Insight: A Scots grave leads to fascinating story of a forgotten suffragette
Take a walk through Cathcart Cemetery. Pick your way along an overgrown path scythed by a fallen branch. Clamber up behind the Hood mausoleum, with its Philae Temple of Hathor pretensions. Squelch through the mud and mulch, then stop under a spreading horse chestnut tree.
There, you will find a large granite grave: a triple lair with the words He is Risen embossed on the middle panel. The angel on top is only partially visible, trapped behind leaves; smote by a mighty arboreal limb. But position yourself directly below, and you can see she stands undaunted: her face set against the elements, her right arm, cut off at the elbow, raised defiance of mortality.
It’s an impressive Victorian tomb in a graveyard full of them. But only in the last few weeks has its full historical significance come to light. Because trace your finger down the weathered names of its occupants – all members of the Williams family – and you come to this: “Their daughter Henria Helen Leech. Born 6th January, 1867, died 2nd January, 1911.”
Henria Leech Williams was a suffragette. More than that, she was one of the very few who died in pursuit of the cause. She was one of 300 women who marched to the Houses of Parliament on Black Friday – November 18, 1910 – to demand their voting rights after the collapse of the Conciliation Bill.
Black Friday is notorious in the history of the suffragette movement for the sexualised brutality meted out by the police, and Henria was in the thick of it. At the time she recorded how, having knocked her about for a considerable time, a police constable “finally took hold of me with his great strong hands like iron over my heart. He hurt me so much that at first I did not have the voice to tell him what he was doing, but I knew that unless I made a strong effort to do so, he would kill me.”
A male protester, Frank Whitty – a gentleman’s outfitter from Sidcup – tried to persuade her to leave, but she refused, so he did his best to protect her, “warding off blows, kicks and insults from her fainting body”.
Henria was not arrested, and returned to her home in Upminster. But she suffered from angina and had taken part in the protest aware that to do so could imperil her health. She took ill and died on January 2. Her brother Llewellyn – who supported her campaigning – wrote: “She knowingly and willingly shortened her days in rendering services to the womanhood of the nation.”
Henria has lain in the southside of Glasgow for more than 100 years, unacknowledged even by the Friends of Cathcart Cemetery (of which, for the sake of transparency, I am a member). Her presence there was unearthed by Ian McCracken, who has been researching Scottish connections to the movement for the artist-led organisation Protests and Suffragettes and stumbled across the information via an English website.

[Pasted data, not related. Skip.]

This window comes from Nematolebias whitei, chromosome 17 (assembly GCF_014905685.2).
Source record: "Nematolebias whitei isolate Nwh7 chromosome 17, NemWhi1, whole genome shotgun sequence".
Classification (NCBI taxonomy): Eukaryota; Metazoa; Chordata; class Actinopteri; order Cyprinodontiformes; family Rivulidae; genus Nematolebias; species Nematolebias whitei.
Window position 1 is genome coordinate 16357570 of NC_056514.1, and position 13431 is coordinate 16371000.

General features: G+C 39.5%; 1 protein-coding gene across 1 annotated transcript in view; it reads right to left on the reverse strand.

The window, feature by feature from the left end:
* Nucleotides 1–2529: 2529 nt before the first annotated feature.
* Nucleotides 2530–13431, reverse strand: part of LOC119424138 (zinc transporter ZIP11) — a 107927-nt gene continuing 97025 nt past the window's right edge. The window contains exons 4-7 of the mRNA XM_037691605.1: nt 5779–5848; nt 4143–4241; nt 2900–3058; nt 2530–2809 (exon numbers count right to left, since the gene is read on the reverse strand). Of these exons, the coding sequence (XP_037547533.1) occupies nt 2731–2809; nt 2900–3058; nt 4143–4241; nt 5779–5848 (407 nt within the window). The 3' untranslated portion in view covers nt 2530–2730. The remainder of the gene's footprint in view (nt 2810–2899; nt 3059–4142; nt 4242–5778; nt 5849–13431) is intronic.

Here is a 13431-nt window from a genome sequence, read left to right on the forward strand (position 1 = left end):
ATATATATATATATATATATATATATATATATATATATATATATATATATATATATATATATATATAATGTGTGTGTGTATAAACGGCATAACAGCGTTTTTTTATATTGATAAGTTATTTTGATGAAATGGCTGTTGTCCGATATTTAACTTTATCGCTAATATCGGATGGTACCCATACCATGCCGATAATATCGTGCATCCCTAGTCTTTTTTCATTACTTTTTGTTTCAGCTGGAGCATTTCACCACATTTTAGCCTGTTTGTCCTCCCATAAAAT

The discovery was the source of great excitement, both for the cemetery group and for those invested in the history of radical feminist campaigners. But it raised as many questions as it answered: why was Henria – who lived in London – buried in Glasgow? What links did she have to the city? And how was her quasi-martyrdom marked at the time?
Beverly McFarlane, who volunteers at the Glasgow Women’s Library, offered to help me investigate. Using websites such as Scotland’s People and Ancestry.Com, she was able to chart a timeline from birth to death. And what she discovered was amazing.
Like many of the suffragettes, Henria, who was born in Oswestry in Shropshire, came from wealthy stock. Her father Henry, an engineer, and mother Henria, a school mistress, lived for a long time in Nantwich, Cheshire, before moving to Cathcart between 1881 and 1885. There, Henry established the Henry Williams Railway Appliance Works.
In the 1891 census, the couple are recorded as living in Albert Road with their eight children, including Henria , who would have been 24 by then. They must have thrived because, by the time Henria senior died, a widow, in 1904, she owned stocks and shares in several railway companies and South African diamond mines.
“One intriguing feature of Henria’s will is that it stipulates money left to her daughters was to remain outside the control of any future husbands, which suggests she too was a feminist,” says McFarlane.
She is sitting in a cafe, her laptop open, running through everything she has found. Henria did not go on to marry. By the 1901 census, she was a “boarder living on her own means” at The Peak Hydro, Buxton, Derbyshire. “Perhaps her heart condition had begun to manifest itself and she had gone there to restore her health,” McFarlane speculates.
Despite her ailments, Henria threw herself into the suffragette movement. Records show she was held in Bow Street prison on July 9, 1909 – an event likely linked to a mass rush on parliament a fortnight earlier, which saw 108 women arrested, 15 for smashing windows.
Then came Black Friday. Her obituary notes: “She showed marvellous courage, but was terribly knocked about and came back to Caxton Hall [site of the famous Women’s Parliament] … with face and lips blackened by suffocation.”
Henria was brought back to Glasgow to be buried in the family lair. She was given a proper hero’s send-off, with several members of the Women’s Social and Political Union (WSPU) in attendance – a rare occurrence, particularly in Scotland.
Perhaps the most interesting document uncovered by McFarlane is a first-hand description of Henria’s funeral by fellow suffragette Miss Underwood (probably Ruth, who would go on, some years later, to be charged with assaulting police officers) in the magazine Votes for Women.
“[It] was most touching and impressive,” she wrote. “Although you had written me that flags had been sent from Clement’s Inn, I do not think that any of us realised that we should see them in the church.”
Clement’s Inn was the London HQ of the WSPU, which means the flags came from the very top of the movement.